Plenty of advertisers still like Sunday newspapers, said David Taylor, head of Lancaster-based Taylor Brand Group. Losing four days of print will make some of them unhappy, "but there are so many other channels. They'll find a way to adapt," he said.
Digital has many of the same pitfalls for advertisers that it has for media companies. The sheer abundance of content keeps ad rates low and makes it tough to stand out, Taylor said.
In print, newspapers normally make money three days out of seven, said Curt Chandler, a senior lecturer in multimedia studies at Penn State. Sundays are the best, followed by two midweek days — the one with the supermarket inserts and the one with the weekend entertainment listings.
Advance's strategy, then, is to reduce printing to those three key days. Indeed, The Patriot-News' print editions "will look like three Sunday papers," Kirkpatrick promised.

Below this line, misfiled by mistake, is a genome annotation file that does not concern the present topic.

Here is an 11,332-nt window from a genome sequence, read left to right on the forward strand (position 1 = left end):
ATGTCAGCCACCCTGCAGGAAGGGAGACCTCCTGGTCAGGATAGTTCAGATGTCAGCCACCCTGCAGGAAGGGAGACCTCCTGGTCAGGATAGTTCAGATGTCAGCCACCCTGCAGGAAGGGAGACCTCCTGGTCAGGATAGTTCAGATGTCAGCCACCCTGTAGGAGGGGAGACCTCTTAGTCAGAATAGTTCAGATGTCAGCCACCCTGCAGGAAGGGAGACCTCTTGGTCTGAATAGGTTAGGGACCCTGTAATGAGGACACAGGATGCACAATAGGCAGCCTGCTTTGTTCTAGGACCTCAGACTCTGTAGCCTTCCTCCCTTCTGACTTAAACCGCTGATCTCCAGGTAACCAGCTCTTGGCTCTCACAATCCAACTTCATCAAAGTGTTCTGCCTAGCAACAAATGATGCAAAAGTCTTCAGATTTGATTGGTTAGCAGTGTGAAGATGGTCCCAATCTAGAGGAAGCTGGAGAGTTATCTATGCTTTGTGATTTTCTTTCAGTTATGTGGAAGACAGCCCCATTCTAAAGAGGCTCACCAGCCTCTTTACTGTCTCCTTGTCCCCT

The question is whether a three-day-a-week schedule can habituate readers as effectively as seven days have in the past. That's where the Patriot-News will be relying on its digital presence.
Generally, people bounce from print to online to mobile without thinking too much about it, Chandler said.
"Publishers worry about platforms," he said. "I think most of the time customers don't differentiate."
Pavone said his firm believes in using multiple media platforms for its campaigns, incorporating digital and social media because that's where the audience is. Relatively few people ages 18 to 34 read a printed paper, he said.
People tend to acquire their media consumption habits in early adulthood, Chandler said. Today's senior citizens grew up with newspapers, baby boomers with television and people in their 30s and 40s with the Internet.